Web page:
This technique allows you to reap all the benefits of a heavy load, without stacking your plates. BFR training may help reduce muscle atrophy and boost muscle growth even without lifting heavy (3, 4, 5).
BFR is best applied to single joint exercises since the fatigue of adding it to complex, compound movements can tank your form, according to Bueckert.
“Save it for the end of your workout and choose a few exercises that focus on muscle groups in your legs or arms you want to grow, like biceps curls, triceps extensions, leg extensions, and leg curls,” Bueckert suggests. “The perk of BFR is you’re able to build comparable size and strength gains at lighter loads, so keep it light—at around 20 to 30 percent of your one rep max.”
Energy Balance Model
Old thinking: Excess carbs is the primary reason for weight gain
New thinking: Your brain’s response to external signals controls food intake
Weight gain or loss might not be as simple as calories in, calories out.
“Though I once leaned toward the Carbohydrate-Insulin Model for weight gain/loss, I’ve come to believe that the Energy Balance Model provides a better explanation that more closely aligns with empirical evidence, especially in light of data from GLP-1 receptor agonist drugs,” Attia writes.
The Carbohydrate-Insulin Model suggests that obesity is caused by overconsumption of carbs, which disrupts insulin metabolism and can lead to weight gain (6). The Energy Balance Model points to the brain’s response to signals from your nervous system and environment as the reason for food intake, and therefore, weight gain or loss (7).
GLP-1 receptor agonist drugs—like Wegovy and Ozempic—diminish patients’ hunger and cravings by blocking the brain’s hunger signals. The Energy Balance Model would suggest that this mechanism is why Ozempic users experience such rapid and effective weight loss.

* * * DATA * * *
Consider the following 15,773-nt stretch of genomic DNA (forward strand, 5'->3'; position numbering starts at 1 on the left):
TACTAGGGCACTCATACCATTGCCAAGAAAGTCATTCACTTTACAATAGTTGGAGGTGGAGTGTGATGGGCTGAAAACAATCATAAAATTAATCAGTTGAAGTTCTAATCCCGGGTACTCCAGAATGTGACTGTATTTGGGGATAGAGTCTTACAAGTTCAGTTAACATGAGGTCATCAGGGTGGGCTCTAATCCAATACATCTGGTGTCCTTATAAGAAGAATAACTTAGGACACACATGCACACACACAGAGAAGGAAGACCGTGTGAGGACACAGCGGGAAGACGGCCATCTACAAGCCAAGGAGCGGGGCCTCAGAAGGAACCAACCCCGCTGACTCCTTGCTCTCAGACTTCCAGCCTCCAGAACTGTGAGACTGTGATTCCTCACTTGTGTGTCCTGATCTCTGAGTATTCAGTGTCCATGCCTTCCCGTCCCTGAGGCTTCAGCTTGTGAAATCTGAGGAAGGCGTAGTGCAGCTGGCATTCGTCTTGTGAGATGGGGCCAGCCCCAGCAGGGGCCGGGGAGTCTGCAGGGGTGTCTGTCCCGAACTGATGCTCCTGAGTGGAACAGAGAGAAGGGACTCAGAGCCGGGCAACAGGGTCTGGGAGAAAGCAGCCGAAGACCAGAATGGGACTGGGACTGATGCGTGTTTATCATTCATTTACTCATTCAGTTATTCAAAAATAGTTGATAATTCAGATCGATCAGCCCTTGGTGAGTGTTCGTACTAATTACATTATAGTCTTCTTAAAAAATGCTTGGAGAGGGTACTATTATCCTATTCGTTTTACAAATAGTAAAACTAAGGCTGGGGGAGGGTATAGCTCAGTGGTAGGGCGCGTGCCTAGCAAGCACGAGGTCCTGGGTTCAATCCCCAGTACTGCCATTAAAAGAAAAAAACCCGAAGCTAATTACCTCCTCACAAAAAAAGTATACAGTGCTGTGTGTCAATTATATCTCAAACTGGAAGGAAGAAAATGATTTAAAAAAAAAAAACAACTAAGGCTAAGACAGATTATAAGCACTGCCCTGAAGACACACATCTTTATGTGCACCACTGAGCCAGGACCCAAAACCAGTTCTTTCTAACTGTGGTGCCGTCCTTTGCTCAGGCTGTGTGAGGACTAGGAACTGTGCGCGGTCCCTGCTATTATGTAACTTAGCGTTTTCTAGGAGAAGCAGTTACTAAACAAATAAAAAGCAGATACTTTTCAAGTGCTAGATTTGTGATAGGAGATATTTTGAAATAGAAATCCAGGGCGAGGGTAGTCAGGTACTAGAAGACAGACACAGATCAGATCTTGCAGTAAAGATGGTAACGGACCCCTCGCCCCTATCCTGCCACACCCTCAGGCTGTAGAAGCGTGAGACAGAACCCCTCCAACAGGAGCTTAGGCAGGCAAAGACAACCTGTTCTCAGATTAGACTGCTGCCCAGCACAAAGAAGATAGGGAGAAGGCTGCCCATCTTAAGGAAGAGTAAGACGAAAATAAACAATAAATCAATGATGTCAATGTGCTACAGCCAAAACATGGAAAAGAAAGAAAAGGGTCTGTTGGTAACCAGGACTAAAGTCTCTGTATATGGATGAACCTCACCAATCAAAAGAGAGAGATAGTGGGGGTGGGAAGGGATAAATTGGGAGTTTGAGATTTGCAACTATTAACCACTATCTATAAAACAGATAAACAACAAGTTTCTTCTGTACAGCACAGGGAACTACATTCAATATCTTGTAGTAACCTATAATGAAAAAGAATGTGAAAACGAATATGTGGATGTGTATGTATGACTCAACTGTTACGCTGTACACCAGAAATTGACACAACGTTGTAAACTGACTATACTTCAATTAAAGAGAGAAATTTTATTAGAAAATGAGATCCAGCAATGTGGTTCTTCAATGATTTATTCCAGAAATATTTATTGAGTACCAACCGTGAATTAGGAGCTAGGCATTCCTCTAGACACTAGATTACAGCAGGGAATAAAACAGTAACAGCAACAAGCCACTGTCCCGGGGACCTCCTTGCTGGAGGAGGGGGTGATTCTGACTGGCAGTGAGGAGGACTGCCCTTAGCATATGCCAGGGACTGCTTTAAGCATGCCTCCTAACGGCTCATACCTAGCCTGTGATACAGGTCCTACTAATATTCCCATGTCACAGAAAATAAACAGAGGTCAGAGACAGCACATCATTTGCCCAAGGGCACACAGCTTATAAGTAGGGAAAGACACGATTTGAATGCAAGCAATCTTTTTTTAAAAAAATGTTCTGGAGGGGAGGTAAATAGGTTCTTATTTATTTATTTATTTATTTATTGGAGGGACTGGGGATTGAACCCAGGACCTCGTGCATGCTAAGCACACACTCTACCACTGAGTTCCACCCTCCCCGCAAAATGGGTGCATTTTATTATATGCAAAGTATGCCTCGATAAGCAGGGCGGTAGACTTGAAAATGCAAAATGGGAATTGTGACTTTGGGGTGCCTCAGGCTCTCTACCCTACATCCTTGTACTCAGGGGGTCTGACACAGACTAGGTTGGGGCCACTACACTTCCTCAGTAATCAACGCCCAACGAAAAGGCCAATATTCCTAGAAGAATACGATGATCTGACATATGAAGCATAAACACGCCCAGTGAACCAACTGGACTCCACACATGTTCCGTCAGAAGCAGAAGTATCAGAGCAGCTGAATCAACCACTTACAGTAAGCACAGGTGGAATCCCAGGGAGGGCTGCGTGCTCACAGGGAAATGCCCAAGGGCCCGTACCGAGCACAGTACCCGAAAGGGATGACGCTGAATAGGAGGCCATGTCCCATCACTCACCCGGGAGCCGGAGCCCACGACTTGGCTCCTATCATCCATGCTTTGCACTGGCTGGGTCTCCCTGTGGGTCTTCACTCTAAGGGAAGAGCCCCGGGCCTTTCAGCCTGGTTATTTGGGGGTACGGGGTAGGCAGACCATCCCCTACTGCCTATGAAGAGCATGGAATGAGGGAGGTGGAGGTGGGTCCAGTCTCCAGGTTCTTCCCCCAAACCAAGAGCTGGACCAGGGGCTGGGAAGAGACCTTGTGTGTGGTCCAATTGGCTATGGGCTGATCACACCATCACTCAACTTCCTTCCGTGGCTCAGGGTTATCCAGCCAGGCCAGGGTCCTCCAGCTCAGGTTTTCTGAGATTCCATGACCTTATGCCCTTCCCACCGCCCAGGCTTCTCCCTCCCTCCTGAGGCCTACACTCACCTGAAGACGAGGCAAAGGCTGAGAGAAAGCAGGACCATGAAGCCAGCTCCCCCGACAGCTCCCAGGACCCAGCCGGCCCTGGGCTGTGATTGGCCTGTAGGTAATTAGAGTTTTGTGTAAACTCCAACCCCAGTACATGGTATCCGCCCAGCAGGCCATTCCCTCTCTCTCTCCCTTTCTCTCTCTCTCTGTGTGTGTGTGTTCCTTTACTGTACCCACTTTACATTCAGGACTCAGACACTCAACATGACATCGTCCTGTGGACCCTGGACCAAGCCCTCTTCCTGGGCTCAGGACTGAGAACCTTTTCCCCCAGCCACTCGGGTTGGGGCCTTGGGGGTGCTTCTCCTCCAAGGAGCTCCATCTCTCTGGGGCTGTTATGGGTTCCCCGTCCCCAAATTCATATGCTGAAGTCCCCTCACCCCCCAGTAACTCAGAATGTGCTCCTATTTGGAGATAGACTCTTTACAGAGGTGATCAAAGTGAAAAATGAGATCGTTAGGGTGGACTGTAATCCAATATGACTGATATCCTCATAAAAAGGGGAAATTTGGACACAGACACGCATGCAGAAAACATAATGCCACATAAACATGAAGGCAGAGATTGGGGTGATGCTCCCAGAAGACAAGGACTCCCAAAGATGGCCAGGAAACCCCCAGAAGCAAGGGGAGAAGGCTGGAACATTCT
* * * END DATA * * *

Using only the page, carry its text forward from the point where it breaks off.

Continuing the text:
Old thinking: More reps = stronger
New thinking: Less is more (if you do it right)
Quality over quantity holds true—even in the gym.
“Number of reps doesn’t matter as much as I had previously thought, provided you normalize for reps in reserve,” Attia writes. “Getting close to failure from a relatively low number of reps can lead to equal or greater strength gains than getting to the same point from a much higher number of reps.”
Reps in reserve (RIR) is how many more reps you could perform before failing, per Bueckert.
“If you finish a set of 10 back squats and know you could have repped out two more with solid form before failing, your RIR is two,” says Bueckert. “Aiming for a low RIR ensures you’re achieving the right stimulus to build strength, hypertrophy, power, etc. without having to go to failure every time.”
Training to failure too often can lead to overtraining (8). You’ll know you’re close to failure when the reps “feel insanely hard, but you should be able to complete them with good form.”
“Once your form starts breaking down, or if you physically cannot complete a rep, that’s failure,” Bueckert explains. “Using RIR is a method that can be used to ensure you’re making progress and recovering better between sessions.”